wwii workers

View of a woman worker taking a test for manual dexterity at the AC Spark Plug Division plant. Man’s hand holding stopwatch in foreground. Label on back: “Skill in turning the pegs a full turn helps select those girls with better manual dexterity.” Handwritten on back: “AC Spark Plug Div. Women workers.” 1942-45

  • Courtesy of the National Automotive History Collection, Detroit Public Library

It was said that when Hitler was in his darkest moods and suffered great trepidation in his choices, Inge Ley could give him calm and restore his confidence with the simplest words. Inge was able to make Hitler consider secondary choices to decisions and to encourage his interaction with the populace. She was known to even follow Hitler to the front despite his ardent demands to the contrary, so committed was Inge to her Fuhrer.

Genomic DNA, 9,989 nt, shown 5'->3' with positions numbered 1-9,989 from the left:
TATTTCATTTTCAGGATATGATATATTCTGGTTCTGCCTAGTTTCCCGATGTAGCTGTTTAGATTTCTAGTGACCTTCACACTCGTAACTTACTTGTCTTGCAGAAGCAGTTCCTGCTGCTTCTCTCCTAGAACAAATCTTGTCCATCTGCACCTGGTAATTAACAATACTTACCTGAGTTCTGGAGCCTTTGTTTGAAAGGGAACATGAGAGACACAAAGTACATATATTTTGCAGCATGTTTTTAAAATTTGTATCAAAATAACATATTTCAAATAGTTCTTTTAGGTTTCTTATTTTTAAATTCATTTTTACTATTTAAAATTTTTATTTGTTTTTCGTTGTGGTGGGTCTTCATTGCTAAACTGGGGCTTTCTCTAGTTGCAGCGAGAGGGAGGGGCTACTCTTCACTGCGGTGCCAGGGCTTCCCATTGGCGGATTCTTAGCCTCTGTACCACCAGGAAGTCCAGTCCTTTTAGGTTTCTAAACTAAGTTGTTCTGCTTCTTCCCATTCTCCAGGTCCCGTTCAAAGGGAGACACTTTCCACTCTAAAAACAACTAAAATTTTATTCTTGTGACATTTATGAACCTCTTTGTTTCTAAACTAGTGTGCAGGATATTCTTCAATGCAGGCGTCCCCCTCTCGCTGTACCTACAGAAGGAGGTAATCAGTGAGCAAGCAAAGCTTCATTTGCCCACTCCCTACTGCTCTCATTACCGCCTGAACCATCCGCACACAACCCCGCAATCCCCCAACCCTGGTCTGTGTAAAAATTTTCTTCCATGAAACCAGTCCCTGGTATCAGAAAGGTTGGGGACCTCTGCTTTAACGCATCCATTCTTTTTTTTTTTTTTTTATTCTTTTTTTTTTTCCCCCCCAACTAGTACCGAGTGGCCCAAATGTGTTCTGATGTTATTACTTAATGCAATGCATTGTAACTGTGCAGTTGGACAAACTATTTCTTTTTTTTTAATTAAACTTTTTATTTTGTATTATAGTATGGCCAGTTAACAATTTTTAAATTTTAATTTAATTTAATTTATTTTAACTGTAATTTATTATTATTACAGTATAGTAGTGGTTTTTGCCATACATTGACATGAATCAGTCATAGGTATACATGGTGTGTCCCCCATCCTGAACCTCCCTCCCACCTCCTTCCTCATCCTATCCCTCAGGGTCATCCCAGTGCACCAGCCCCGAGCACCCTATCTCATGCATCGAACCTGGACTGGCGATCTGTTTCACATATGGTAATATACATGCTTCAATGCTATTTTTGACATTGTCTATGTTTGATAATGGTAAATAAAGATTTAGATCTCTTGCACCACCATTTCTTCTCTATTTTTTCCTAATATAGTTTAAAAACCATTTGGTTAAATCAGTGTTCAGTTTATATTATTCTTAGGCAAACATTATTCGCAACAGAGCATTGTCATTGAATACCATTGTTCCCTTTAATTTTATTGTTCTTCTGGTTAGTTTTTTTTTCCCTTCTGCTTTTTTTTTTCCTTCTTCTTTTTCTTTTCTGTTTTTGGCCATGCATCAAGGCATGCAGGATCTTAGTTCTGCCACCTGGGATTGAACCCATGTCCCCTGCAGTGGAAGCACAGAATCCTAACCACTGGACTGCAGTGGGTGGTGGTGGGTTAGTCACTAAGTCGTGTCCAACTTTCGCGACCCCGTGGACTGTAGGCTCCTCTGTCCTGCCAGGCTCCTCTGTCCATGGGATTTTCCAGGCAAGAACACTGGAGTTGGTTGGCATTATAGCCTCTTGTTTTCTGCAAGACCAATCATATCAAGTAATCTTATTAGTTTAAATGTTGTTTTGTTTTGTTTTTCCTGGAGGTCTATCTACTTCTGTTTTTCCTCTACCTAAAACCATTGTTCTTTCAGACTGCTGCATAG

Hoffmann Collection. Adolf Hitler at the Obersaltzberg. Date unknown. Heinrich Hoffmann (September 12, 1885 – December 11, 1957) was a German photographer best known for his many published photographs of Adolf Hitler. Hoffmann worked in his father’s photographic shop and as a photographer in Munich from 1908.He joined the NSDAP in 1920 and was chosen by its new leader Hitler as his official photographer.

Female rail workers in Oakland 1943

Servicing what appears to be a Mountain class locomotive

World War II represented a turning point for women’s employment in the United States. While women, especially unmarried women, had increasingly taken jobs outside the home since the turn of the century, most worked in service and clerical positions. In the early 1940s, however, wartime production combined with labor shortages to open new opportunities for women in comparitively high-paying industrial jobs…including the railroads.